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Sindh CM rules out potential viability of dams to store ‘sea-like’ flood waters

Sindh CM rules out potential viability of dams to store ‘sea-like’ flood waters

Sindh Chief Minister Murad Ali Shah on Friday differed with suggestions from various quarters over the significance of dams in minimising the devastation caused by floodwater, saying the deluge in the province was too big to be tackled by dams alone.

Speaking to journalists after chairing a meeting in Hyderabad, the provincial chief executive asked those suggesting the construction of dams to explain how the 120 million-acre-feet of water in Sindh could be taken to Tarbela and Diamer-Bhasha Dams.

He also wondered if there was a location in the province where such a large quantum of water could be stored, adding that he was open to “all suggestions”.




“Some experts have also given their input, and one asked why I was drowning the people and said I should divert the water,” he said. “Please tell me how I can keep moving or diverting water like a vehicle.”

However, he added that he was open to suggestions from anyone that could help in dealing with the flood situation.

“Not only the army chief but many others have discussed the construction of dams [to store water],” the Sindh CM said.

Shah, who is a civil engineer by profession, then said: “I have a question for those recommending constructing a dam: Sindh has received 120 MAF of water. Can anyone tell me how this water can be taken to Tarbela or Diamer-Bhasha?”

He went on to say that these were challenging times for the people of the province. “Right now, we need 1.5m tents for shelterless people in Sindh,” he said, adding that around 15m people had been displaced in the province.

He pointed out that the provincial administration was ready to procure more tents and ration bags, which he said, had been ordered through the Utility Store Corporation.

“We have given all government-related exemptions to procure ration bags with our quality control specifications,” he said.

He assured the journalists that the government was working on providing relief to the affected population. “If people are complaining to me about the lack of assistance, that means that I am going to them and have not left them in the lurch,” he argued.

Shah said he realised that people were expressing their grievances. “It is their right to put their demands to the government. They are in distress,” he acknowledged.

Meanwhile, Federal Minister for Communications Asad Mehmood said that his ministry was in touch with the provincial government to restore communication links of roads, adding that five to six districts were still under water ever since the floods entered the province.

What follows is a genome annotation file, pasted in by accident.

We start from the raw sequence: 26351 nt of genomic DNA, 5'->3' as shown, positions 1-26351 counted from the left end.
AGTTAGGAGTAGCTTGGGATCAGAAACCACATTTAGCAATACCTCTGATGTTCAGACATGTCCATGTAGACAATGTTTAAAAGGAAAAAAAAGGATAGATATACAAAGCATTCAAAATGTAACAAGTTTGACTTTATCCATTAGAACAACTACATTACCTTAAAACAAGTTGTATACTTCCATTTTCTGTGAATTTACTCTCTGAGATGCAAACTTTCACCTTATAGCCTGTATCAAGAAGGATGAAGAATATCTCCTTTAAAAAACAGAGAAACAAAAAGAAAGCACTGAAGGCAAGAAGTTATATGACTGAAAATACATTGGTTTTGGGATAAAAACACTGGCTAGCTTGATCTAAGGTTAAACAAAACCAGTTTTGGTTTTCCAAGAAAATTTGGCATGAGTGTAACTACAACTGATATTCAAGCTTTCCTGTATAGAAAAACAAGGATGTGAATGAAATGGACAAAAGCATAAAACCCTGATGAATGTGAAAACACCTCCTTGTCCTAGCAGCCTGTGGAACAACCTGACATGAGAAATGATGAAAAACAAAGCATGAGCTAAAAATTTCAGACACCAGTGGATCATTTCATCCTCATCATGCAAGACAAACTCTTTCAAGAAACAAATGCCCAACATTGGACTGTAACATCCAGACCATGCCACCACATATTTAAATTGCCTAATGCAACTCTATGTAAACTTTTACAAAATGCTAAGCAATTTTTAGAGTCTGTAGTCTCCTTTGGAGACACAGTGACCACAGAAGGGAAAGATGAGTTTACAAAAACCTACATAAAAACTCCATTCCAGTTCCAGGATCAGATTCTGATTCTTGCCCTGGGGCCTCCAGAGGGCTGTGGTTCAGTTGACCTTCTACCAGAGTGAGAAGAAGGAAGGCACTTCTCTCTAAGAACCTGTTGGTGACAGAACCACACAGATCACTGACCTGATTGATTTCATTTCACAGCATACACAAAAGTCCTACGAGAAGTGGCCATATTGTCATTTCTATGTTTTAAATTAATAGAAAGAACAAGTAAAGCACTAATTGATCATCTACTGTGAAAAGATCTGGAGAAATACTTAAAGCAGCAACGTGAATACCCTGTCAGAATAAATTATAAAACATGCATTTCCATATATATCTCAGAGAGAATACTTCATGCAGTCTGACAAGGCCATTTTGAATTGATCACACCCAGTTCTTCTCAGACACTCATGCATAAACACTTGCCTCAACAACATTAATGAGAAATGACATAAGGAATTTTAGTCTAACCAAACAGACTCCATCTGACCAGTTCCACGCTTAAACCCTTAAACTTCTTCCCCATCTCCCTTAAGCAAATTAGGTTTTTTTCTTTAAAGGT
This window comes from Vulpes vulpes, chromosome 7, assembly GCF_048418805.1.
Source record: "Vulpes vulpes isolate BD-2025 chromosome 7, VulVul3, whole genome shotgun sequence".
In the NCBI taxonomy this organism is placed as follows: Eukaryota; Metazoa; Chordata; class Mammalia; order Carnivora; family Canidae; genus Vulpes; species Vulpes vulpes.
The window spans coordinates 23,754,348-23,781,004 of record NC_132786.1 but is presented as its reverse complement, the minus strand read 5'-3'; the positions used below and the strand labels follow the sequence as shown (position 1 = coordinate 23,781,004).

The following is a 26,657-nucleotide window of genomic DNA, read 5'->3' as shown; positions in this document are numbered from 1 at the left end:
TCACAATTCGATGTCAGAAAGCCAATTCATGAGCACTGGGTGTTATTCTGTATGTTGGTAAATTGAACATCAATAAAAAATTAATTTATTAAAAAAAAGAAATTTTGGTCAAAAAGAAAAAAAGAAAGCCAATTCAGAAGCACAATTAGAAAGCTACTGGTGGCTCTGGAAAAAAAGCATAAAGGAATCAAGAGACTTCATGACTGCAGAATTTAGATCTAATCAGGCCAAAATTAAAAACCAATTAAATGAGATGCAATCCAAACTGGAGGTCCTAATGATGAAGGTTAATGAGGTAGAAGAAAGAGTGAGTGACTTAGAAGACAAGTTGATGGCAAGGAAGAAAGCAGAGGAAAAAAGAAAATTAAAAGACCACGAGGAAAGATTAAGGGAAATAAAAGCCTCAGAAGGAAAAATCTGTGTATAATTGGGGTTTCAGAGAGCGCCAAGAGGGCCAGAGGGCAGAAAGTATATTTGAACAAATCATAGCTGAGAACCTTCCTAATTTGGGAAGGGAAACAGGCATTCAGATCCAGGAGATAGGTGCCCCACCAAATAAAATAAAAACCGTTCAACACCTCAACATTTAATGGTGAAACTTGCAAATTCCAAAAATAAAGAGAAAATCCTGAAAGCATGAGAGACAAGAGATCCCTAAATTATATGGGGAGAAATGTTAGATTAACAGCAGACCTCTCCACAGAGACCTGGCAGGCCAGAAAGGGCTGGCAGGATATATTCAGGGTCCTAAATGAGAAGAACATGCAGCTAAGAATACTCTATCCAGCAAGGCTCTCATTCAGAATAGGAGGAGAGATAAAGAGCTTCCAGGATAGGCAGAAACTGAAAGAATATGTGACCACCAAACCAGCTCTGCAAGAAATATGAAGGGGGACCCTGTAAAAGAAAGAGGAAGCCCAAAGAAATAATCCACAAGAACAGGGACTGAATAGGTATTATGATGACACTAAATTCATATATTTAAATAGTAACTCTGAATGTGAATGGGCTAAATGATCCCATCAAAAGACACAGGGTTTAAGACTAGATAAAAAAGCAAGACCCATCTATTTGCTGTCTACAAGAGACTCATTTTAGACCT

The minister appealed to the world to help Pakistan’s flood-hit population, the minister said.

Mahmood said that the government was confronted with both rescue and rehabilitation challenges. “We need to see how to rehabilitate infrastructure for which a mechanism has been prepared. We will try to approach other countries to help us in this regard,” he added.

He maintained that the situation in Sindh was “disturbing” compared to other parts of the country. “We are not getting access and we are unable to reach points to restore connectivity at places”, he highlighted.

He was of the view that people would need to show patience even in the face of problems they were braving.

CM Sindh said that he had discussed with the federal communication minister that National Highway being important artery, should remain open “at all costs”.

Of the Indus Highway, he said, it was submerged under 8-10ft of water in some locations.

He said he had discussed the issue of Sukkur-Hyderabad motorway and the two sides had decided to take it forward. He said other big projects like Jamshoro-Sehwan strip of Indus highway, Umerkot-Mirpurkhas and Keti Bunder-Gharo projects came under discussion.

Earlier, the CM discussed various communication/road issues especially Hyderabad-Sukkur motorway (M6) construction in a meeting with the communication minister. Federal Water Minister Syed Khursheed joined the meeting through video link.

CM Shah said that the M6 was part of the Public Sector Development Programme (PSDP) and said it had been ignored in the CPEC although it was an important road project. He underscored the need to start constructing this project as soon as possible.

He said that schemes of Sindh province under PSDP-like bridge over Indus river and Thatta-Keti Bunder 190km road should be executed as early as possible.

He regretted that barring Sukkur-Hyderabad motorway, all road projects were completed and in absence of this project, the people of Sindh were facing transportation issues.

He said it was for that reason that he kept writing to the then prime minister. He said it was a Rs300bn project but was being built on a BOT (build, operate and transfer) basis.

Shah said the Sindh government had 12 years of experience of public-private partnership (PPP) and the provincial government was building a Rs30bn Malir Express under PPP.

He said the 306km long Sukkur-Hyderabad was being built under PPP mode.

The federal minister assured the chief minister that work on projects under PSDP would be expedited. He said the Sukkur-Hyderabad motorway would be built.

He said the motorway involves cost of Rs1.37tr and it would be built on a BOT basis and completed under the public-private partnership mode.

NHA chairman informed the meeting participants that bidding on the Sukkur-Hyderabad motorway project had been done and now only a decision was to be taken, following which it would be completed in 2.5 years.

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